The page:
Pastorals: here I used go with William Mounce’s WBC first. Mounce’s introduction and discussion of authorship issues is very good, and he interacts throughout with the varying perspectives on authorship and how that may affect interpretation, and is very balanced and charitable. Overall Mounce covers controversial issues with the content well and graciously, but I do disagree with his complementarian reading of 1 Tim. 2:11-15. Now, Luke Timothy Johnson’s Anchor Bible volume (which doesn’t include Titus) is probably my preferred choice on the Letters to Timothy. I also highly recommend Philip Towner’s NICNT volume, which is the most user friendly, but sometimes a bit long-winded.
Philemon: While volumes dedicated to Philemon alone are not plentiful, and in many commentaries on Colossians and Philemon together, Philemon doesn’t gets the coverage it deserves (best Philemon commentary in a combined volume is David Garland’s NIVAC). The two commentaries on Philemon alone which are excellent options are Joseph Fitzmyer’s Anchor Bible volume, and the more recent NICNT volume by Scot McKnight. McKnight is geared more towards a pastoral audience, and is probably the better option for preaching, and spends more time examining ancient slavery as part of Paul’s historical reality and how he navigates that. Fitzmyer is more technical and covers the history of interpretation in more detail.
Hebrews: Luke Timothy Johnson’s New Testament Library volume is my first choice. In fact, all around, it is among my favourite commentaries on any book of the bible I have on my shelves. It’s a must have.
James: For the best, most comprehensive introduction, Luke Timothy Johnson’s Anchor Bible is the stand out. Scot McKnight’s NICNT volume is a solid, and innovative approach (he very intentionally doesn’t filter James through Paul and protestant readings of Paul, but lets James stand on its own terms, rather than spending lots of time trying to reconcile the two). McKnight is detailed in the introduction, but not as extensive as Johnson, but sets the context well. McKnight’s approach to the text illuminates the unity of what has often been considered a disjointed text, and the format is more user friendly than the AB. If you want just one commentary, I would suggest that McKnight is the best overall option, with Johnson a very, very close second. But if you can, get both.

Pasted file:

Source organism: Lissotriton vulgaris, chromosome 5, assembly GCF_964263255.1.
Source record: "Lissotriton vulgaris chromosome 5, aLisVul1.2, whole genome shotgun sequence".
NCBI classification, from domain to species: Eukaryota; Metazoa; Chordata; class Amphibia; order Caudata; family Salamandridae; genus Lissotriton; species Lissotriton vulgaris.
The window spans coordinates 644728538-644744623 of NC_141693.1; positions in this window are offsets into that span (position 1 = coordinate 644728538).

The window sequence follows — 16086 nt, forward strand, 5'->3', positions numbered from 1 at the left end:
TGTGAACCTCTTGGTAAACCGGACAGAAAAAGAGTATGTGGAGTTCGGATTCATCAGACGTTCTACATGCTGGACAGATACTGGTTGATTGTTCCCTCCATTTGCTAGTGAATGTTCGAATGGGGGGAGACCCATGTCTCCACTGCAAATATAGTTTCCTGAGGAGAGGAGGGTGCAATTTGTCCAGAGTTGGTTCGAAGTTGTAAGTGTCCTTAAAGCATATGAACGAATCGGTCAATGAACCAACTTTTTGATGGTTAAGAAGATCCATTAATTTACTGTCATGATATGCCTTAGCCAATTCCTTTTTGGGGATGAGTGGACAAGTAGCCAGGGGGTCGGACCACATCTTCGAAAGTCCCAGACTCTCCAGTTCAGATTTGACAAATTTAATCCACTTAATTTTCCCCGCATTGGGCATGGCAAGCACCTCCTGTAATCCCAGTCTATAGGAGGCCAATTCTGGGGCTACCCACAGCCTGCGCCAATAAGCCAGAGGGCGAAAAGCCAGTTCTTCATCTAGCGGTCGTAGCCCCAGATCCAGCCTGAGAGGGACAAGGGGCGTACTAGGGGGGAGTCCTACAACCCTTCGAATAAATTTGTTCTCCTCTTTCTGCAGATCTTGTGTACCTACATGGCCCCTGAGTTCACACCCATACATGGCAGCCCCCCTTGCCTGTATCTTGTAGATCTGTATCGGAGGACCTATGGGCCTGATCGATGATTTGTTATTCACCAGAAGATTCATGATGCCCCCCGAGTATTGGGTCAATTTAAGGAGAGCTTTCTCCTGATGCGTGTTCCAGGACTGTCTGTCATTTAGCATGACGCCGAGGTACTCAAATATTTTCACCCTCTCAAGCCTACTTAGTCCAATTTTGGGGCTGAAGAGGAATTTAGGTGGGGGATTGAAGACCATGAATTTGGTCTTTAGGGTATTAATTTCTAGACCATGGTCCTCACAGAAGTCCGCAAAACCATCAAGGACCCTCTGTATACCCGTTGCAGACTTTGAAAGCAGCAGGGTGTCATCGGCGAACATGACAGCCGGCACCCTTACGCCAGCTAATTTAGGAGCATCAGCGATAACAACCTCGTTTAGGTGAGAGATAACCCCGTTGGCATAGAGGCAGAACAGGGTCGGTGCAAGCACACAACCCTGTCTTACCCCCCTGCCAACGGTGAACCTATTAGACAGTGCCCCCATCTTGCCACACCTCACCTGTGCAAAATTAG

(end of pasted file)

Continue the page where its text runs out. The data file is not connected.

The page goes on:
1 Peter: I would highly recommend I. Howard Marshall’s IVPNTC, even though I do have several more in-depth treatments (Ramsey, Jobes, Donelson, and Davids). The series is certainly not comprehensive or exhaustive. But Marshall’s 1 Peter commentary is excellent, and captures well the theological thrust of the epistle. Marshall is a top notch scholar, but has managed to put together a more popular level commentary without “dumbing down”, which is not an easy task. Peter Davids NICNT would be my more in-depth choice.
2 Peter/Jude: Richard Bauckham’s WBC is certainly the best I’ve worked with. Bauckham’s expertise in Jewish Apocalyptic writings and eschatology make him the best person to comment on these two texts.
Johanine Epistles: 1 John still holds a special place in my heart. My first sermon at Centre Street was on 1 John 1:1-8. The first scripture verse I ever memorized was 1 John 5:13. I prefer Raymond Brown’s mammoth 800 page Anchor Bible volume, which is superb, and still, after 35 years, the most comprehensive and important volume on these relatively short texts. Judith Lieu’s recent volume in the NTL series is also a fantastic, more succinct option. If you don’t do Greek, Marianne Meye Thompson’s IVPNTC is a very good non-technical option.
Revelation: Three of my volumes on Revelation standout. No one volume gets everything right. For an easier to use commentary on the Greek text, Stephen Smalley’s stand alone volume is very solid, though not as comprehensive as G.K. Beale and David Aune, but much easier to use, however, he leans a bit too much towards preterism than I like. Aune’s 3 volume WBC set is great for contextual issues, and very thorough, but heavy slogging, and the introduction is so detailed, I would think the only readers for whom most of it is relevant would be those doing doctoral research. Beale’s NIGTC is a good option; more in-depth than Smalley, but not as overwhelming as Aune. While not actually commentaries, Michael Gorman’s Reading Revelation Responsibly and Richard Bauckham’s The Theology of the Book of Revelation are great aids for hermeneutical issues.